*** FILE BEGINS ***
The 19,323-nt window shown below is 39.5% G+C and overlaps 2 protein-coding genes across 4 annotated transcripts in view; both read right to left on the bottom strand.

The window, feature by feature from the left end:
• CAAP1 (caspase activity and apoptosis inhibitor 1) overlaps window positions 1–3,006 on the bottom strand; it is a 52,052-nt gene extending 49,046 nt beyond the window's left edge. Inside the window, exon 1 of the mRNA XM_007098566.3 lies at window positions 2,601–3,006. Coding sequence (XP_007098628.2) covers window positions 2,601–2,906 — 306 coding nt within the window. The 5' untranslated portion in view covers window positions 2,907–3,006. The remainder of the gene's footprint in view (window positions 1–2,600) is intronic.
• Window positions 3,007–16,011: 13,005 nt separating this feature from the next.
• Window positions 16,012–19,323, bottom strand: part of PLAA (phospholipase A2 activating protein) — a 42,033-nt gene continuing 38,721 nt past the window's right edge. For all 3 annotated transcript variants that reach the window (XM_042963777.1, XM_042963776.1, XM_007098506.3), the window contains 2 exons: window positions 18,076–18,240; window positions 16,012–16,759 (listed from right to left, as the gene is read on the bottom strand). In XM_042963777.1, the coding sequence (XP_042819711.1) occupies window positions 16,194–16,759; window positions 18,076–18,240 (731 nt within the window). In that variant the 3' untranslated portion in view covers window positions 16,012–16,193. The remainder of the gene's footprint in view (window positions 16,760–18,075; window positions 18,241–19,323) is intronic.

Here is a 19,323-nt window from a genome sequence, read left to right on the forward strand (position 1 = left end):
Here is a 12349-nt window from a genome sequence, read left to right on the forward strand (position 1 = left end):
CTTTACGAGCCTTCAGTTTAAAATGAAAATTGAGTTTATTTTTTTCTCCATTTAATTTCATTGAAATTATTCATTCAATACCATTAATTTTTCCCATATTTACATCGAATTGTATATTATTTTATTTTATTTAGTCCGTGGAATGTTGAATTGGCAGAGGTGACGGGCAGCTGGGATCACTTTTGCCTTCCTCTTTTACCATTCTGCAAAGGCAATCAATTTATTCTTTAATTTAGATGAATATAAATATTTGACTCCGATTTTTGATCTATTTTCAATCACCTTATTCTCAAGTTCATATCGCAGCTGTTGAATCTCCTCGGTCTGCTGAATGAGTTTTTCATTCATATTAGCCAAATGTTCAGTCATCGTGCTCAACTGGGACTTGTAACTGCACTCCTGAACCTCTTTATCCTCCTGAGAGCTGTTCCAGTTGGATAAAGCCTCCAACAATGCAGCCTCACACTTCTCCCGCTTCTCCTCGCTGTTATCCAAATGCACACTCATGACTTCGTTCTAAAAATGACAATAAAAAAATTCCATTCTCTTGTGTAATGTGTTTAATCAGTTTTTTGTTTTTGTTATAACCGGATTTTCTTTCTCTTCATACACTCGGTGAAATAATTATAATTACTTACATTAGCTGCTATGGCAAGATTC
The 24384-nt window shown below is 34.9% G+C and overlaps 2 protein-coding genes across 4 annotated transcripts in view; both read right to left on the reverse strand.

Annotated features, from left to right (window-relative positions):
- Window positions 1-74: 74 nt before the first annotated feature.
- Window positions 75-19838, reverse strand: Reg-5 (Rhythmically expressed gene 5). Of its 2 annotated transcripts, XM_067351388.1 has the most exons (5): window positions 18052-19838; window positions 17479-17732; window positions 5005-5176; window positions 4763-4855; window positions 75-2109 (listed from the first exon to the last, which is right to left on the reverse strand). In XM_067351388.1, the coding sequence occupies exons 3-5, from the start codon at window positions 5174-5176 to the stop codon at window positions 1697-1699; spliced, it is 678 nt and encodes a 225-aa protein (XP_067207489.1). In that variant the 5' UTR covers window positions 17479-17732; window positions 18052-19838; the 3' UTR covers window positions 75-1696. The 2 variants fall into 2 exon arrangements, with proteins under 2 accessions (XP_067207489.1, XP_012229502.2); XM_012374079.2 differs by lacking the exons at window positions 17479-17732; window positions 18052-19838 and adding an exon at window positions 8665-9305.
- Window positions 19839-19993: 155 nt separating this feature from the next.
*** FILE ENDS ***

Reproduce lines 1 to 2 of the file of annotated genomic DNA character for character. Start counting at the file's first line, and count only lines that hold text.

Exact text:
The 19,323-nt window shown below is 39.5% G+C and overlaps 2 protein-coding genes across 4 annotated transcripts in view; both read right to left on the bottom strand.

The window, feature by feature from the left end: